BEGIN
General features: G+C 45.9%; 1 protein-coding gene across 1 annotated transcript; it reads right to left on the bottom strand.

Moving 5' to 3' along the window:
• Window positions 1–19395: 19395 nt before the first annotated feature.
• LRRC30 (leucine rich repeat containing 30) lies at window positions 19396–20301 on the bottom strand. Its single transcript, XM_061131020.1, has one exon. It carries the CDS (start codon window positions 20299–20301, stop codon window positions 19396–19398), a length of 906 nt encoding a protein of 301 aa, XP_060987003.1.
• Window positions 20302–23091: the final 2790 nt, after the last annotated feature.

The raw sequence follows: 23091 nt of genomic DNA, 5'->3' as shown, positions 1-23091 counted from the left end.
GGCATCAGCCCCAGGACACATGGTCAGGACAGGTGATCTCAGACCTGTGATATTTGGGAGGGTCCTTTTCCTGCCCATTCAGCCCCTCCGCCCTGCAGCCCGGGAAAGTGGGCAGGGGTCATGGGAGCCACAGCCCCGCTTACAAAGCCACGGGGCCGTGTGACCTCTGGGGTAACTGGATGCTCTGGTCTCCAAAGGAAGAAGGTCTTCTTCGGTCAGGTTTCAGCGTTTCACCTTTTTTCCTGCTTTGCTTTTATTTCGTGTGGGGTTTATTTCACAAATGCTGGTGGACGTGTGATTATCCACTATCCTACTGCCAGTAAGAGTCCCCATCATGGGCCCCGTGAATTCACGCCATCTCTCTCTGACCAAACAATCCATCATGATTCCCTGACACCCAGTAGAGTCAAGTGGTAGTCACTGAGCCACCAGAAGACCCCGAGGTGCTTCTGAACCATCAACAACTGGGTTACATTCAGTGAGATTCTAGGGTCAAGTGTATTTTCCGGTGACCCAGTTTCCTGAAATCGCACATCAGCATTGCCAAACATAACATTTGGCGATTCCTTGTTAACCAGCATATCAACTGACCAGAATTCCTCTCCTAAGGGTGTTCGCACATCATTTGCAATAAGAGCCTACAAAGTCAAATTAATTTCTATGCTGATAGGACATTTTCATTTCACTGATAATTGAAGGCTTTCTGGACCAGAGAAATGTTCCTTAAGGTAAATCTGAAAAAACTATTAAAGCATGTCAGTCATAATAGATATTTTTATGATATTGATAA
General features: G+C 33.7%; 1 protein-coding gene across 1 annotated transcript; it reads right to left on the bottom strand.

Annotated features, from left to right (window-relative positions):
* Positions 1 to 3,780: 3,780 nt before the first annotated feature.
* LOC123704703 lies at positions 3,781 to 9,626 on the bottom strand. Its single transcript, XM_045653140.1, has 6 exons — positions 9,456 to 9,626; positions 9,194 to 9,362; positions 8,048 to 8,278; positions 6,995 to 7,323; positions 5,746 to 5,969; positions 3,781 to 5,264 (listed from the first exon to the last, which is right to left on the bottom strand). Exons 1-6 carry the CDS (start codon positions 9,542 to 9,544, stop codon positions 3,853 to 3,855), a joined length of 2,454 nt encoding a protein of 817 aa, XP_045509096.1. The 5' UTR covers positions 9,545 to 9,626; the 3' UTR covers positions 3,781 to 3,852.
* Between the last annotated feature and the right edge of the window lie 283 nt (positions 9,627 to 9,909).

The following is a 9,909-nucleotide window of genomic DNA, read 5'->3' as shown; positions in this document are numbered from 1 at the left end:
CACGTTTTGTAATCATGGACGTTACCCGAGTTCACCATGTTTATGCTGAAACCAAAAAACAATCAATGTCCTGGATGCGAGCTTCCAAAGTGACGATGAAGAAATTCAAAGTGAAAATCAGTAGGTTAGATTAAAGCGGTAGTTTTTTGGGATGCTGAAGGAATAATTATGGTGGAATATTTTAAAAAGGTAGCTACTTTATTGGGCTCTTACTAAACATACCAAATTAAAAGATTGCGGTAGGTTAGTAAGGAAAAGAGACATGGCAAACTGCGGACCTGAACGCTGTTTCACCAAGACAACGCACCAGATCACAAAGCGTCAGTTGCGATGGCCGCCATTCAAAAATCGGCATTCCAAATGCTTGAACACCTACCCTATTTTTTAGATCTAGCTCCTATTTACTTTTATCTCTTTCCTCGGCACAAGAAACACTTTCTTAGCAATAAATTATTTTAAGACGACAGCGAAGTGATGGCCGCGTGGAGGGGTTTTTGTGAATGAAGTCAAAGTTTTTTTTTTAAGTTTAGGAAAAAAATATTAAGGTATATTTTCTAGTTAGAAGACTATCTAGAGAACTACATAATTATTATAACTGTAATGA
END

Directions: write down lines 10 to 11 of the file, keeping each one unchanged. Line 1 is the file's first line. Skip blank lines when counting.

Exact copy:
* Positions 1 to 3,780: 3,780 nt before the first annotated feature.
* LOC123704703 lies at positions 3,781 to 9,626 on the bottom strand. Its single transcript, XM_045653140.1, has 6 exons — positions 9,456 to 9,626; positions 9,194 to 9,362; positions 8,048 to 8,278; positions 6,995 to 7,323; positions 5,746 to 5,969; positions 3,781 to 5,264 (listed from the first exon to the last, which is right to left on the bottom strand). Exons 1-6 carry the CDS (start codon positions 9,542 to 9,544, stop codon positions 3,853 to 3,855), a joined length of 2,454 nt encoding a protein of 817 aa, XP_045509096.1. The 5' UTR covers positions 9,545 to 9,626; the 3' UTR covers positions 3,781 to 3,852.